“Nor’easter” b.s.

So I’m sitting watching a recent weathercast, wondering if it’s another effect of Global Warming that we seem to have tons more “Nor’easters” these days than when I was little, where maybe I remember reading the term only in Moby Dick dialogue or something.  Turns out the resident lexicographer* at The Boston Globe, appropriately enough, was a few years ahead of me (scroll down): It seems to be nothing more than a recent weather “journalist” fad.  Keep in mind she’s only referring to print usage.  I’d guess it’s even more prevalent in TV and radio: ‘Be afraid, be very afraid, here comes another Nor’easter!

(In that post two years ago to the day — spooky! — I forgot to mention explicitly that weather hype is considered to boost audiences … hence they can charge more for advertising, for delivering more ears and/or eyes.)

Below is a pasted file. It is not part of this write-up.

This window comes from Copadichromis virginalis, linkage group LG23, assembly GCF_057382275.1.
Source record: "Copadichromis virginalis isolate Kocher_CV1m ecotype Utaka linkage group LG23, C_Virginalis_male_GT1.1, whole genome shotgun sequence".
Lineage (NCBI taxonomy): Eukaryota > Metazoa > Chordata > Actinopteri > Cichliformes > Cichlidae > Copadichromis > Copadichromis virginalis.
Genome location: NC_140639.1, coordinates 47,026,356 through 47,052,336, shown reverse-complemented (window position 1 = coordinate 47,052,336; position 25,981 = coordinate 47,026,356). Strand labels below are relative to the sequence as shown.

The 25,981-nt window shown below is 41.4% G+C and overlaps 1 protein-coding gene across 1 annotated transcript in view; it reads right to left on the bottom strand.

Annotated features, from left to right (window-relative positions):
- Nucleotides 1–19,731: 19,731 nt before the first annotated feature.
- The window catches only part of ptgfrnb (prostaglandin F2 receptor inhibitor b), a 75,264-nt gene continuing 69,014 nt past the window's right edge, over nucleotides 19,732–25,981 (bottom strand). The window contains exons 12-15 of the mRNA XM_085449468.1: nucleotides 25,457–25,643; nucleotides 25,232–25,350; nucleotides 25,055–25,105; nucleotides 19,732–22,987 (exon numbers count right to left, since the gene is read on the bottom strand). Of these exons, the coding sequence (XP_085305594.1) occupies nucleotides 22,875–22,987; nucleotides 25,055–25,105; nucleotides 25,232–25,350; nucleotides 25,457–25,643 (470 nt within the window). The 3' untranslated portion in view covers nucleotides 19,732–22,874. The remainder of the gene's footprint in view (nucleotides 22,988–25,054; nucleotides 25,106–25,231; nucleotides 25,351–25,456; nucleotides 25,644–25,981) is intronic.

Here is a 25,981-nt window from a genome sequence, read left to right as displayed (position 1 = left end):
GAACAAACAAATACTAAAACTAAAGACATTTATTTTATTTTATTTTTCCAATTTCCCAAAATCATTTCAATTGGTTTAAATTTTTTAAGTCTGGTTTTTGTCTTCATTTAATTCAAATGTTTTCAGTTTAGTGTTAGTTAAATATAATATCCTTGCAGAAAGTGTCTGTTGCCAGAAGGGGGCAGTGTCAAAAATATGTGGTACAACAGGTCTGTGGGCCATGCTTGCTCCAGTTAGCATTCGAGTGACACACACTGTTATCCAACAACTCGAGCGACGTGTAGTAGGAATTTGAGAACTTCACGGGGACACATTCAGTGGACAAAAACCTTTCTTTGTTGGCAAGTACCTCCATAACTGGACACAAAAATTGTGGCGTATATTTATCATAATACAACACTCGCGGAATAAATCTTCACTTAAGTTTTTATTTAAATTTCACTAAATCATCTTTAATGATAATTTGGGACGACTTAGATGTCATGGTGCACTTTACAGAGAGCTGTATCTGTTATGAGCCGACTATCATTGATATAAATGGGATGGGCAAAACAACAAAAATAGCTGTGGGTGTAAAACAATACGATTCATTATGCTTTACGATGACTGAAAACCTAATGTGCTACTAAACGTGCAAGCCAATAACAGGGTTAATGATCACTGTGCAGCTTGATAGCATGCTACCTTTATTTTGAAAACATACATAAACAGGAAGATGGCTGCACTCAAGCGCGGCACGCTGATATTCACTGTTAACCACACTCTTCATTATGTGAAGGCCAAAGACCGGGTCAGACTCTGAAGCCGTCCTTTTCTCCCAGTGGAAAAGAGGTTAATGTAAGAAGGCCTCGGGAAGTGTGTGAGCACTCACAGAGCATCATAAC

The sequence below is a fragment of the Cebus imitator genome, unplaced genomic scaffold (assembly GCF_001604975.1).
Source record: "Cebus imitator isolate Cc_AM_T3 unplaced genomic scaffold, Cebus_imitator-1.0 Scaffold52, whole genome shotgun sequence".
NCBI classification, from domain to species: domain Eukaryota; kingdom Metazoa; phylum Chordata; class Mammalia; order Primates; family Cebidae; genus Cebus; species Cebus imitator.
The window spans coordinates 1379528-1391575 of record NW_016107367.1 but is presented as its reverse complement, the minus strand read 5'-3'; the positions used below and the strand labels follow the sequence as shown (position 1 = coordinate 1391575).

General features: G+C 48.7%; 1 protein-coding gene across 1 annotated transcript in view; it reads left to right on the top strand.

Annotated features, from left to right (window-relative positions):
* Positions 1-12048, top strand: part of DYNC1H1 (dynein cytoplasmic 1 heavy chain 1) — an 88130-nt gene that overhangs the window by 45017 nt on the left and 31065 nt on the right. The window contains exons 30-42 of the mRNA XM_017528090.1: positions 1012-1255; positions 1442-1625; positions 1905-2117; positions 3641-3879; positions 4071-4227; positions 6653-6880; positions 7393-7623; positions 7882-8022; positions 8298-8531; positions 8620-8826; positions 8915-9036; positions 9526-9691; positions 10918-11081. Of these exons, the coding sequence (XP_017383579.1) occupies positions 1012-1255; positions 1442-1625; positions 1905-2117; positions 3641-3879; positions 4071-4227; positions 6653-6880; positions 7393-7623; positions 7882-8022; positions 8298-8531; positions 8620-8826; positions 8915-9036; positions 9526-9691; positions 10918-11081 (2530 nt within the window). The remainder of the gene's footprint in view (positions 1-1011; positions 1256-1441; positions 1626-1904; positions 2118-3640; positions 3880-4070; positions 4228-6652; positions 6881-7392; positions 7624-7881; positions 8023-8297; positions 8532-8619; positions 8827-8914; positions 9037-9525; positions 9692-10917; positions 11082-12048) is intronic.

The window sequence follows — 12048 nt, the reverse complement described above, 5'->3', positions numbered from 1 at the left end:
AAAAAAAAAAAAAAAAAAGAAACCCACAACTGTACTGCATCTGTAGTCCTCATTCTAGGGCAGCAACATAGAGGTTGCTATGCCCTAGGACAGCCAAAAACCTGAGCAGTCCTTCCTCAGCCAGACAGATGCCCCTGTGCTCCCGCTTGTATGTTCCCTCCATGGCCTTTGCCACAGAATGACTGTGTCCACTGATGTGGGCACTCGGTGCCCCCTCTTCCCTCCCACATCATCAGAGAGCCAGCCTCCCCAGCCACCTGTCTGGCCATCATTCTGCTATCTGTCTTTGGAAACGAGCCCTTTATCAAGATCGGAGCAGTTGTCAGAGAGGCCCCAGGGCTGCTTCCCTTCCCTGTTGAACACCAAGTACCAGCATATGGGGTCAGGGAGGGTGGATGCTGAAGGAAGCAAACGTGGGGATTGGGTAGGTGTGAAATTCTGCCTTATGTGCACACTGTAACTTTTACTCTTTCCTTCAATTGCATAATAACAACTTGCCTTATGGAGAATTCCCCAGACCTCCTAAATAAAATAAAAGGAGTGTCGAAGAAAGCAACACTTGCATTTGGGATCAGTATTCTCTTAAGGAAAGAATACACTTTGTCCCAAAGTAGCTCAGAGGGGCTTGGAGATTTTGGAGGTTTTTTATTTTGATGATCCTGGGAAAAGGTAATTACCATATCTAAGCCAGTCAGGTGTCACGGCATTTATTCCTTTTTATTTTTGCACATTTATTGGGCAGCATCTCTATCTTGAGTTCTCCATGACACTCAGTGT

Of course, bad ones are a PIA, almost like a hurricane, in some ways worse.  But what’s with all the hype about beach erosion, too?  Wasn’t there plenty in the billions of years before humanity came along and built beachfront condos and resorts?  You’d think the original U.S. eastern shore was halfway out in the Atlantic!  That’s right, it’s not plate tectonics, just beach erosion!  I say anyone who builds in such places deserves what they get.  Now we all enjoy a beach any time of year, and maintaining them in desert perfection costs coastal towns, states, and countries mondo bucks.  That’s gonna get more fun with Climate Change too….

(*–I’ll tell this joke on myself: Originally instead of lexicographer I wrote logothete.  Guess I’ve been reading too much Byzantine history in conjunction with my [informal] Orthodoxy studies!)